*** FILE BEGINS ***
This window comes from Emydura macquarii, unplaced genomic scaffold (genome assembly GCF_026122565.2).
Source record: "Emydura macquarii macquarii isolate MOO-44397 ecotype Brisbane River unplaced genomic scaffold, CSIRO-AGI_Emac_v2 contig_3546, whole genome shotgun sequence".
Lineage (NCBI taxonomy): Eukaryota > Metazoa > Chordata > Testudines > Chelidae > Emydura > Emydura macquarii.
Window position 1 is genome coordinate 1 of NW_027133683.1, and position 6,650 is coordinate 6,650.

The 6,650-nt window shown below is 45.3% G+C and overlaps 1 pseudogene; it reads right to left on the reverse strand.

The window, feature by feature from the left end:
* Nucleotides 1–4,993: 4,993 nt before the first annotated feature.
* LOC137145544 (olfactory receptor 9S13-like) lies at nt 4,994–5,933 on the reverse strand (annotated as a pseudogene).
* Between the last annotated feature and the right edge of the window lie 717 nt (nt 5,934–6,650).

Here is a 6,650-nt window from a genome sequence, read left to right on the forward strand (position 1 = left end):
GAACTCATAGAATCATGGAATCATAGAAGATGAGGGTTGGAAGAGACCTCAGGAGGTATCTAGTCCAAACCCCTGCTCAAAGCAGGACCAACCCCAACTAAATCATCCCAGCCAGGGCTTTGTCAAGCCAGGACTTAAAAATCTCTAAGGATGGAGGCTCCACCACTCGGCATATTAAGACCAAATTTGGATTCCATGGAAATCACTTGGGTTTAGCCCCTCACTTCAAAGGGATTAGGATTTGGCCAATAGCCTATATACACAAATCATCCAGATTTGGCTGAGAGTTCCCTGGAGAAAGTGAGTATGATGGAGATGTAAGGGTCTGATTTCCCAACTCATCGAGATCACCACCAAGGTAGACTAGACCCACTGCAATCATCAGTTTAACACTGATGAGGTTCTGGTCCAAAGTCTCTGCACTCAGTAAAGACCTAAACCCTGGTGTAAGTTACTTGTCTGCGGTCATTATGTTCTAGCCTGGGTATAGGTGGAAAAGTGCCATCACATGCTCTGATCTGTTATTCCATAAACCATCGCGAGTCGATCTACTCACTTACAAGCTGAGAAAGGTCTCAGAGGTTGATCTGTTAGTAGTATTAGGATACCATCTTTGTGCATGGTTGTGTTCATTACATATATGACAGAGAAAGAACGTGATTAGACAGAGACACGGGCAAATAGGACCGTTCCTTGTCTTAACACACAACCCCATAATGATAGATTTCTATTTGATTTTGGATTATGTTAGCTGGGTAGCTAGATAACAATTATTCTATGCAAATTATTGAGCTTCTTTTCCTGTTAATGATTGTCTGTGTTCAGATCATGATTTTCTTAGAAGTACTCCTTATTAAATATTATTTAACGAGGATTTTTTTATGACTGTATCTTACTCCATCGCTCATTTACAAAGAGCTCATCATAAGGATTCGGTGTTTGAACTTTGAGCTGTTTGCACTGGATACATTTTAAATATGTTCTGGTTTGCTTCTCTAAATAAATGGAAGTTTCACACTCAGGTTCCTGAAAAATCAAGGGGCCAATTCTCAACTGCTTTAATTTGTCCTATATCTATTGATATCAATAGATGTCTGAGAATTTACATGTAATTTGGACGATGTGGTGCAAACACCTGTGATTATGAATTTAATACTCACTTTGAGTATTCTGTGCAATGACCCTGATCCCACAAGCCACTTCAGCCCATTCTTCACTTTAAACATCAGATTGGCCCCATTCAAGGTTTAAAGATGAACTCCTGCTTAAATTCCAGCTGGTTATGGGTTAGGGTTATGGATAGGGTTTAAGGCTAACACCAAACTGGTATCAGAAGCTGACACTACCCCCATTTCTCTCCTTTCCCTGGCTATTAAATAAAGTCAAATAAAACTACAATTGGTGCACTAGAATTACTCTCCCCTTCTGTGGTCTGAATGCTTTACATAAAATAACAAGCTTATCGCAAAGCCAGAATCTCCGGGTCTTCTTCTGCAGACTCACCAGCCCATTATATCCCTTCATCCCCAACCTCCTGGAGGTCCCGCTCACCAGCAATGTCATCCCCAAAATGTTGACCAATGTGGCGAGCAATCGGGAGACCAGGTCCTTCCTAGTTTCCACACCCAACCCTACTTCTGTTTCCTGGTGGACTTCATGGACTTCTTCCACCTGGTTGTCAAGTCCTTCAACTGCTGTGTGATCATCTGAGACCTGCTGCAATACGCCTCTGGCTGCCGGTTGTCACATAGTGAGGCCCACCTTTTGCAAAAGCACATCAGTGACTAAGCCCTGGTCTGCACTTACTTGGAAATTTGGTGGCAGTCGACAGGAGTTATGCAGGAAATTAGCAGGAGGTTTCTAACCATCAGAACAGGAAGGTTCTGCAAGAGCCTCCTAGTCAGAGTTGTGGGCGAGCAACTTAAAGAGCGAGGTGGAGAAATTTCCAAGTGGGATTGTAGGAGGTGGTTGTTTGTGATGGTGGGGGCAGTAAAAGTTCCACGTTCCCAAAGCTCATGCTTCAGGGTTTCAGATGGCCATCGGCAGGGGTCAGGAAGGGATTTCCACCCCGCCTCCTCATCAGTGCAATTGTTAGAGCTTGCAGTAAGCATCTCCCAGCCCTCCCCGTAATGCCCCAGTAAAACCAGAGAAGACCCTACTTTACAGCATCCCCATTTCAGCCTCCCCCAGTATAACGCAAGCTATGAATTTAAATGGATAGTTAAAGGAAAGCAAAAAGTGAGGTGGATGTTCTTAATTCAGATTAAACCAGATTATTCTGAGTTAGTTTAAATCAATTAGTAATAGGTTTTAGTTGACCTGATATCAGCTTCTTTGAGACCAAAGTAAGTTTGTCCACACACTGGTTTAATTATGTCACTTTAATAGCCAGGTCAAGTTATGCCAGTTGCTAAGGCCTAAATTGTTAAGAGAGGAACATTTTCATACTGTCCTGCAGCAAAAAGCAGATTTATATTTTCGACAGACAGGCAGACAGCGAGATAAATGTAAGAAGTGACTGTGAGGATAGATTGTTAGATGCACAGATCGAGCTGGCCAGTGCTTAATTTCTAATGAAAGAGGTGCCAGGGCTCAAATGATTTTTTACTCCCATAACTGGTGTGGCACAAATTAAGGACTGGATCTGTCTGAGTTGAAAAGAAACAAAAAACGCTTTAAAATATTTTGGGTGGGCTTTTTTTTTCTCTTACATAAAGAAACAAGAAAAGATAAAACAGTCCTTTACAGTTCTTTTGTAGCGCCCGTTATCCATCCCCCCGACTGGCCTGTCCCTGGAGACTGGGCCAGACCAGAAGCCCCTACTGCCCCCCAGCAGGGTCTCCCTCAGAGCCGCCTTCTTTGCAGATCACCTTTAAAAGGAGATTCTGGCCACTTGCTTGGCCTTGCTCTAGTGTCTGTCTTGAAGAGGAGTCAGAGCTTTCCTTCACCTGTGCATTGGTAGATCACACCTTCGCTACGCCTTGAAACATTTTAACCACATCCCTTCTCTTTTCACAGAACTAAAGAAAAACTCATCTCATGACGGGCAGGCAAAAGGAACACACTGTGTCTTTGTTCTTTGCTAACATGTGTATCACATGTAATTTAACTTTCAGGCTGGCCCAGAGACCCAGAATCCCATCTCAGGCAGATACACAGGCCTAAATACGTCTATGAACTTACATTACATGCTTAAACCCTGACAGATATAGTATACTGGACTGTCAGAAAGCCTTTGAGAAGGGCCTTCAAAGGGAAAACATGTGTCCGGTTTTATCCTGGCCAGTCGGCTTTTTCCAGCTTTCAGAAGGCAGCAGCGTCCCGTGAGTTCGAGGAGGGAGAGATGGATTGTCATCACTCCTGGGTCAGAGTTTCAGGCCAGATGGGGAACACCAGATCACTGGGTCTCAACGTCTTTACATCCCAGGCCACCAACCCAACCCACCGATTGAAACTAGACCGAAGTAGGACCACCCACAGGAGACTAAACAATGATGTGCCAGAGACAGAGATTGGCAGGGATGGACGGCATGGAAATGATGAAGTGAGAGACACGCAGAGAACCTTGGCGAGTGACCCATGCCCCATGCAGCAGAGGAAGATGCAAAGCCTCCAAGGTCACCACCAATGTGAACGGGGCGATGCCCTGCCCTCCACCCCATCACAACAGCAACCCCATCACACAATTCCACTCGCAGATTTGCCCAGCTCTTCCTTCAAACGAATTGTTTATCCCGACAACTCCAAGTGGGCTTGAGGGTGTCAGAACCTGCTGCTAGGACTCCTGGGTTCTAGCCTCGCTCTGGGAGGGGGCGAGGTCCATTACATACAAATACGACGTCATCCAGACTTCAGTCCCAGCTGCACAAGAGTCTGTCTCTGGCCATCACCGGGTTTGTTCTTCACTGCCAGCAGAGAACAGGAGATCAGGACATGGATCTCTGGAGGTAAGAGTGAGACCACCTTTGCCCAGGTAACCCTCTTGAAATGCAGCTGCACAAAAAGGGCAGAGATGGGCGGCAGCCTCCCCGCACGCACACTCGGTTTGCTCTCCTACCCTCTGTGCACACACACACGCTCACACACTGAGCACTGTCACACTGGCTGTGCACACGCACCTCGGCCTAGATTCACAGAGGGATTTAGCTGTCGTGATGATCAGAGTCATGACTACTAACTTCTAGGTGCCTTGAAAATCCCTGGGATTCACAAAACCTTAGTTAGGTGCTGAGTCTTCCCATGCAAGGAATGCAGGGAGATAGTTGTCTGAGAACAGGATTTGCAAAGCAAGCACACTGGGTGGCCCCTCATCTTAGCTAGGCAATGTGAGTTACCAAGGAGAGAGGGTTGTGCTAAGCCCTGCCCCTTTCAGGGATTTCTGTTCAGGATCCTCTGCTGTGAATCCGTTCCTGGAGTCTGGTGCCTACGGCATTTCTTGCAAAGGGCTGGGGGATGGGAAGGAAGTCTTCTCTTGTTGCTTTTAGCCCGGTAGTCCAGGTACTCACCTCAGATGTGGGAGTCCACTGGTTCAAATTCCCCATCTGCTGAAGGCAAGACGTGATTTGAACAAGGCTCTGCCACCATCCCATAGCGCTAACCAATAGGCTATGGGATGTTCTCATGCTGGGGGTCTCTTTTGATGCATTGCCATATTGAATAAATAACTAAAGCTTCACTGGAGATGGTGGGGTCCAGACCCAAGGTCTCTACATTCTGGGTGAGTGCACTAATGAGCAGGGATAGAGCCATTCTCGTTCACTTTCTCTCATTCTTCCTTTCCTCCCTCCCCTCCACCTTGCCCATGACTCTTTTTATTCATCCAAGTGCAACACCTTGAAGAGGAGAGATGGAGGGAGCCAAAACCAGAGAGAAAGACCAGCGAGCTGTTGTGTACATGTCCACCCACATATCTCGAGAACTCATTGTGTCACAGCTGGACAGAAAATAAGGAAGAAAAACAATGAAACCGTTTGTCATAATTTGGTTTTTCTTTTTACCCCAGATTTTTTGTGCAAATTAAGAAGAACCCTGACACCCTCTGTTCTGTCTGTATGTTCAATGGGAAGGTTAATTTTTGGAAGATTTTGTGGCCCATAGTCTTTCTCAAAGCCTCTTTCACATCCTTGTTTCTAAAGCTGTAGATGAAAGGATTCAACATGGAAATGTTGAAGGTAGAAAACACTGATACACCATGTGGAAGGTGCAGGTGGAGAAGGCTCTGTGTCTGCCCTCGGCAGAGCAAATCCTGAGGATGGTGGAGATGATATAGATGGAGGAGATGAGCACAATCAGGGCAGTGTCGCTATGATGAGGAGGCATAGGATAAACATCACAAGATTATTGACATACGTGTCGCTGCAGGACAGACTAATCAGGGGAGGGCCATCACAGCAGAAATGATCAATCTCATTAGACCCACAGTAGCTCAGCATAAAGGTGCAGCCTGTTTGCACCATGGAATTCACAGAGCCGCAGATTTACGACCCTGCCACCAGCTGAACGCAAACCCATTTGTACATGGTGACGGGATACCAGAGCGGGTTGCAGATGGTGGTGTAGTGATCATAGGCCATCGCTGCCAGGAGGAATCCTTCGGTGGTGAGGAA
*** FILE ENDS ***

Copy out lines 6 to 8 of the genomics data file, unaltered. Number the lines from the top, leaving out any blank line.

The window, feature by feature from the left end:
* Nucleotides 1–4,993: 4,993 nt before the first annotated feature.
* LOC137145544 (olfactory receptor 9S13-like) lies at nt 4,994–5,933 on the reverse strand (annotated as a pseudogene).